Assassin’s Creed Reloaded or From Animus 1.0 To 4.0

With Assassin’s Creed IV: Black Flag around the corner, why shouldn’t we take a quick look at how the series evolved from its not that humble beginnings? Well, let’s at least have a look at the console games … the handhelds don’t really count after all, do they?

Assassin’s Creed (2007)

Basically, the first Assassin’s Creed is a tech demo. On the plus side, it is a breath taking one. Three huge cities to climb and explore, a story that combines the middle eastern past witnessed by protagonist Altair with the dystopian present (the game was set in 2012), and awesome assassinations. On the other hand, the gameplay was repetitive to no end (9 assassinations, and the preparations played out all the same) and collecting hundreds of flags felt even more pointless than shooting pigeons. There was some gameplay depth missing, and the only things standing out were the interesting beginning and the amazing end of the game. But the game laid the foundations for the Assassin’s Creed series – from introducing the perennial war between Assassins and Templars aka Abstergo, the pieces of Eden to the mind-boggling reliving history through DNA arch we now take for granted.

Assassin’s Creed II (2009)

We switched from Altair to Ezio, a playboy turned Assassin. The second game did a much better job in progressing the story with many new gameplay ideas, and diversity in mission design. This time, we had 2 big cities, 2 towns and one village which doubled as home base. Above all, Assassin’s Creed II was fun; Ezio was more cheerful than the stoic Altair, there was a more fleshed-out backstory taking place throughout Italy, the gameplay included fighting, sneaking, silently assassinating to races, an economy system, tombs to explore Tomb Raider style and puzzles to solve to unlock “The Truth“, and of course this fourth wall breaking ending of the game:

Of course, it wasn’t perfect. There was some feeling of repetition in the middle of the game, and the removal of sequences 12 and 13 to be given back to us as DLC was truly disgraceful. But let’s be honest, that’s just nitpicking …

Assassin’s Creed Brotherhood (2010)

The bad news: We went from 6 locations to one, Rome. Although the city was huge, there was a certain element of freedom missing. The good news: The rest of Brotherhood. Be it commanding a full-fledged Assassin’s guild including the arrows storm and sending your soon-to-be Assassins across Europe, the many guild challenges, the Metal Gear Solid style Leonardo missions or the puzzles from Subject 16, the Desmond stuff in the present … Brotherhood had it all. Oh, and Rabidgames should not forget to mention that awesome cliffhanger at the very end of the game! That’s how it’s done.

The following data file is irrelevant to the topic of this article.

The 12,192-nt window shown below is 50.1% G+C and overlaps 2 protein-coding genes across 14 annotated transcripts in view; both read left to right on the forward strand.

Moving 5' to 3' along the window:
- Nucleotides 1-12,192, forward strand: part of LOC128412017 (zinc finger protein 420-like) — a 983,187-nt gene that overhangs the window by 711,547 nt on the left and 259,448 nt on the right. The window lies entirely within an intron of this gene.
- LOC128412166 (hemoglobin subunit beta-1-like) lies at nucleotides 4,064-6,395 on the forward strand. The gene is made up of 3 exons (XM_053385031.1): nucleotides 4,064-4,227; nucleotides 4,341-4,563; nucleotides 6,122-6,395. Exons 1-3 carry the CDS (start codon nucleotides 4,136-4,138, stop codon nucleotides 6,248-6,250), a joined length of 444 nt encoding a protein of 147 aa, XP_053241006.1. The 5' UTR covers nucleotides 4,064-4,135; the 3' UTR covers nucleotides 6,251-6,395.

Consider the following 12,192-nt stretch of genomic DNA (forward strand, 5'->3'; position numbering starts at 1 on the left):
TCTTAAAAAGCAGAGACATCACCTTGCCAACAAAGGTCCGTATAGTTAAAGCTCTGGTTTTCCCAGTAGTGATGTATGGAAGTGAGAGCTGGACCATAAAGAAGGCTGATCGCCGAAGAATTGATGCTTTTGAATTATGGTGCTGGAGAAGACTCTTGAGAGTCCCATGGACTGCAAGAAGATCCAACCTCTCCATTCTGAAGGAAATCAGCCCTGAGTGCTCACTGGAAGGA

Assassin’s Creed Revelations (2011)

For many, Revelations is the low point of the Assassin’s Creed franchise. Rabidgames agrees (actually, he never finished the game). Assassin’s Creed II.3 felt like a mere add-on to Brotherhood. Constaninople felt rather weak (different from other cities through architecture only), the Desmond sections went quickly from interesting to fucking boring as hell, the minigame Den Defense was one of the worst tower defense incarnations ever to see the light of virtual day, and the whole game felt a bit stale. If it hadn’t been for the exploring and the refined Mediterranean Defense minigame where you sent your Assassin recruits to missions across Europe once more, Revelations would have been completely boring. Revelations was not entirely bad, but it was several steps below the rest of the games, lacking innovation and surprises. Not exactly the revelation Revelations was hoping for …

Assassin’s Creed III (2012)

Goodbye Ezio, hello Connor. And Haytham first … Assassin’s Creed III was mixed box of entertainment: there was tons of awesome stuff, from hunting (bar the fucking QTEs), climbing trees, the entire frontier, the funny investigations, the decidedly grey story of the American revolution and the treatment of the Indians – and of course, naval battles, the highlight of AC3! Unfortunately, 2 protagonists meant 10 hours of tutorials, the game was full of bugs and glitches, the economy system fell flat on its face, and the missions were even more linear than before. Oh, and while the ending in the past was weak, the ending to Desmond’s story was fucking abysmal, especially because of a dea ex machina and not giving us a damn colour-based choice! At the end of the day, Assassin’s Creed II was a good game marred by questionable design choices and a rather bad technical side. Let’s hope Ubisoft learns from its mistakes.

Rabidgames is looking forward to Assassin’s Creed IV: Black Flag (2013): Why? Assassins and pirates, of course (let’s hope for ninjas, too)! Naval battles, a huge with many islands world to explore, several cities to freerun, a new protagonist and us being Abstergo agents promise an interesting experience.

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